U.S. Navy delegation joines EPAF exercise
The European Participating Air Forces (EPAF) go back to the late seventies when European countries started looking for a replacement for the aged F-104 Starfighter. Belgium, Denmark, Norway and The Netherlands, became the first international customers for the F-16 and formed the EPAF. Together with the US, they started a unique multi-national development program for the F-16. Under the terms of the agreement, F-16 Fighting Falcons for the EPAF nations were to be produced locally. The EPAF members worked closely together in building, maintaining and developing the F-16s. In the early eighties, the countries formed the Fighter Weapons Instructor Training. In 2001, the EPAF got its fifth member when Portugal joined.
FWIT (Fighter Weapons Instructor Training)
FWIT is an annual training at Leeuwarden Air Base, The Netherlands, in which experienced F-16 pilots are trained to become weapons instructors. Every year, the EPAF members send some of their most talented pilots to this course. The course, which takes about six months, is divided in three separate phases; Air-to-Air, Air-to-Surface and Mission Employment. Usually, the first two phases of the course are held in the first part of the year, and the final part is held after the summer holidays. The very first FWIT was organized in 1983.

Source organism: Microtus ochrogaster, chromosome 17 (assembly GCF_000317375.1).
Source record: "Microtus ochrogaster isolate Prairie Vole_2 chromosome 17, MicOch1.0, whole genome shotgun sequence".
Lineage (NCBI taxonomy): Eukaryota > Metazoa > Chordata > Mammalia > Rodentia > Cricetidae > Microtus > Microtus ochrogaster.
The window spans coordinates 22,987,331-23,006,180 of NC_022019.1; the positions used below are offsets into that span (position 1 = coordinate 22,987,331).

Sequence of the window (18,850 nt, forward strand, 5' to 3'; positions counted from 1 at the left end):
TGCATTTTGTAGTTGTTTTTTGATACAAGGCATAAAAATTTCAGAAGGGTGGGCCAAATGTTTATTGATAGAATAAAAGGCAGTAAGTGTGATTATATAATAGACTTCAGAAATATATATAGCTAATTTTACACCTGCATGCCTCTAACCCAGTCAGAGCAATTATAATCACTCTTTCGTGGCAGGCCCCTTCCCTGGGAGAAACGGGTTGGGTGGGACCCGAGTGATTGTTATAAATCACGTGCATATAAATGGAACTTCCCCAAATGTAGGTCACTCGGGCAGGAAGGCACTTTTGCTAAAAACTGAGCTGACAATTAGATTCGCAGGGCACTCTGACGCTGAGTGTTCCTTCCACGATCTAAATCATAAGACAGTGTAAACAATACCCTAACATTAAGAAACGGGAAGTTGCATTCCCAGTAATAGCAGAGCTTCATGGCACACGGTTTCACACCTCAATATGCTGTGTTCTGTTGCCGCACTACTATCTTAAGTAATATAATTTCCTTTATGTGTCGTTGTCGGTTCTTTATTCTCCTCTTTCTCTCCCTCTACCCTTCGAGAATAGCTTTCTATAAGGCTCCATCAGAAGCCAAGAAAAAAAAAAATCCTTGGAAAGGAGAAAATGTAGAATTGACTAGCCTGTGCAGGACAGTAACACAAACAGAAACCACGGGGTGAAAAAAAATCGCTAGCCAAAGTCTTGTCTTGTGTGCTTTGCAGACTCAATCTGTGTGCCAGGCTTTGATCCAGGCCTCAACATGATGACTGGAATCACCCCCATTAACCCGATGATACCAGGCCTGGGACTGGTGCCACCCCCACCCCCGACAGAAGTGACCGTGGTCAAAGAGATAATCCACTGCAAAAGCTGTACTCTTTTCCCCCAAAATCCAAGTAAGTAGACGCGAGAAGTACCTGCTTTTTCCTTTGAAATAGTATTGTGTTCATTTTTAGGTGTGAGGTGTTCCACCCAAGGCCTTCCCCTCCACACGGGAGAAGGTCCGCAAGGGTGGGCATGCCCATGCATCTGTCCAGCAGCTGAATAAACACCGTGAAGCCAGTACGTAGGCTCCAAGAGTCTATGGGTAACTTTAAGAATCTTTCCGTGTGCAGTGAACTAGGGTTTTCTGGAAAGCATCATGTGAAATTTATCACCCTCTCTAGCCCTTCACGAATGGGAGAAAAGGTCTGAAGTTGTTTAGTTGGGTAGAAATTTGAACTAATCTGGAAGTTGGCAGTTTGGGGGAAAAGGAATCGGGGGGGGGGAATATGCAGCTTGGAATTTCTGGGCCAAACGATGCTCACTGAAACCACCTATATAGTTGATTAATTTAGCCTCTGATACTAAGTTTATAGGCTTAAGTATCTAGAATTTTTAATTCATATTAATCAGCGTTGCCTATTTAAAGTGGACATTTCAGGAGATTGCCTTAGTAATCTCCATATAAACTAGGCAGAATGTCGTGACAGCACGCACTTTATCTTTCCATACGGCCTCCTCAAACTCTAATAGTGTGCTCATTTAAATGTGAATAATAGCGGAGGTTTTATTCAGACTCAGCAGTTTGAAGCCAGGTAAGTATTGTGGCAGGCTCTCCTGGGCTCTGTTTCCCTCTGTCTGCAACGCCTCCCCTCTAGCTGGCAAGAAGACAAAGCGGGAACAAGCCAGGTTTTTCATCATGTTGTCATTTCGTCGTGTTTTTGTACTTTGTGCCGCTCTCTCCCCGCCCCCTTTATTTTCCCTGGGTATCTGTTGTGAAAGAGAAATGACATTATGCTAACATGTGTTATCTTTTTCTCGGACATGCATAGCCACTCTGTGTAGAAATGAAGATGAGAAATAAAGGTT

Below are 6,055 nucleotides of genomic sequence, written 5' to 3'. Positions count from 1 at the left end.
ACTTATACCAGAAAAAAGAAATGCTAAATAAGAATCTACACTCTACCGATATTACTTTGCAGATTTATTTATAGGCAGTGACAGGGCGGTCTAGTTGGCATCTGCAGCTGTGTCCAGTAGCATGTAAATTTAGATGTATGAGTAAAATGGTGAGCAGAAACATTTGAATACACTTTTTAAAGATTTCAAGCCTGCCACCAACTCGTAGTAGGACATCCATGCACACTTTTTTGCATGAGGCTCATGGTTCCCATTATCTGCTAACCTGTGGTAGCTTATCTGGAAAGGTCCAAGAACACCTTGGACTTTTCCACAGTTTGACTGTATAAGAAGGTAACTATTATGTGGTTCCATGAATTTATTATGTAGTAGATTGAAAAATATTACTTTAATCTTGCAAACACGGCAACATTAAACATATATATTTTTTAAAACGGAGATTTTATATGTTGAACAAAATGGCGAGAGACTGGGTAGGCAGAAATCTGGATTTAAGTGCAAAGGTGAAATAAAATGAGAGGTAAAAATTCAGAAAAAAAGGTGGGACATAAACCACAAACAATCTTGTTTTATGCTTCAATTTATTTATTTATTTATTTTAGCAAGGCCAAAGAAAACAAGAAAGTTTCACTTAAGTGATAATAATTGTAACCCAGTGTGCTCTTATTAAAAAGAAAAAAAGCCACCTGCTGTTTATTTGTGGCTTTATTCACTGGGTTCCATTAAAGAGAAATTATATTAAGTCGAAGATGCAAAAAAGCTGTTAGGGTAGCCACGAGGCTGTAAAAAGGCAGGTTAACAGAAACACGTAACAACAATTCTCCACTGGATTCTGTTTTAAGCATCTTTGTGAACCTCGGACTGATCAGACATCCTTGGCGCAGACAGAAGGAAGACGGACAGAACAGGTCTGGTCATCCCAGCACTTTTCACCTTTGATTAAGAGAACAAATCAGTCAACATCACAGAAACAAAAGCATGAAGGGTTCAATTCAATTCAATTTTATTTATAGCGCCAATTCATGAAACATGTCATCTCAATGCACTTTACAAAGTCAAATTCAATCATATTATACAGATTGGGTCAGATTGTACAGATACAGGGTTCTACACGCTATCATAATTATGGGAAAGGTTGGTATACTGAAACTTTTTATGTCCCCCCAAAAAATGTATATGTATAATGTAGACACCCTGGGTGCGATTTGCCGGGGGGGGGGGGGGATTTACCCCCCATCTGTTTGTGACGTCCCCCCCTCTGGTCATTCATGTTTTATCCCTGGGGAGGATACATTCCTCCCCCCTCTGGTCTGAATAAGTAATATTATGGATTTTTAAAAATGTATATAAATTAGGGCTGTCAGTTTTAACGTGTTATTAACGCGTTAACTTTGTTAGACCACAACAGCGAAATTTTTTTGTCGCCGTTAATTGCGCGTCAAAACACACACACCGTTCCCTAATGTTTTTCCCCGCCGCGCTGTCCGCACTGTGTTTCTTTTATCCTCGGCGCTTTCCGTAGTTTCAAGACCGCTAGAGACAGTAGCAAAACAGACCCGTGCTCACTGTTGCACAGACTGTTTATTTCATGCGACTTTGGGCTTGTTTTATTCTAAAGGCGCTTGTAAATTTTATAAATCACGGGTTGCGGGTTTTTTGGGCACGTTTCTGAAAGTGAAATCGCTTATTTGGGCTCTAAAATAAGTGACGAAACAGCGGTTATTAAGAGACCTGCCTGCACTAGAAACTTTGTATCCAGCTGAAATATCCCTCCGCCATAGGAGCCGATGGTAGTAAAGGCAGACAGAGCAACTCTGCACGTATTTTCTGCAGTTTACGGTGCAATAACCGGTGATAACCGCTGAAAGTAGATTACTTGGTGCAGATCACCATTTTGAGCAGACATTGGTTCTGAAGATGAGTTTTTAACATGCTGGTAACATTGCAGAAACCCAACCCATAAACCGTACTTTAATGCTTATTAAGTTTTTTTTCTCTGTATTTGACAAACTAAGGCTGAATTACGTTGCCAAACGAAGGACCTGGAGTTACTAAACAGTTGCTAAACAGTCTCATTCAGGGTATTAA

For the Air-to-Air phase of the course, the participating countries usually invite different aircraft from NATO members to participate in the course. Over the years a wide variety of aircraft was seen at Leeuwarden AB, to help to train the FWIT student.
The 1995 edition
In March 1995 the FWIT course not only brought the colorful participating F-16s from the EPAF members to Leeuwarden. But the organization managed to get some very unusual fighters for the FWIT students to train with. Three German F-4Fs from JG-72 from Rheine Hopsten and two F-15s from Spangdahlem Air Base, Germany. But, top of the bill, was certainly the US Navy delegation. Two F/A-18Cs from VFA-105, two F/A-18Cs from VFA-37 and two F-14As from VF-32 joined, all assigned to the aircraft carrier Dwight D. Eisenhower which was in the Europe region for Operation Deny Flight over Bosnia.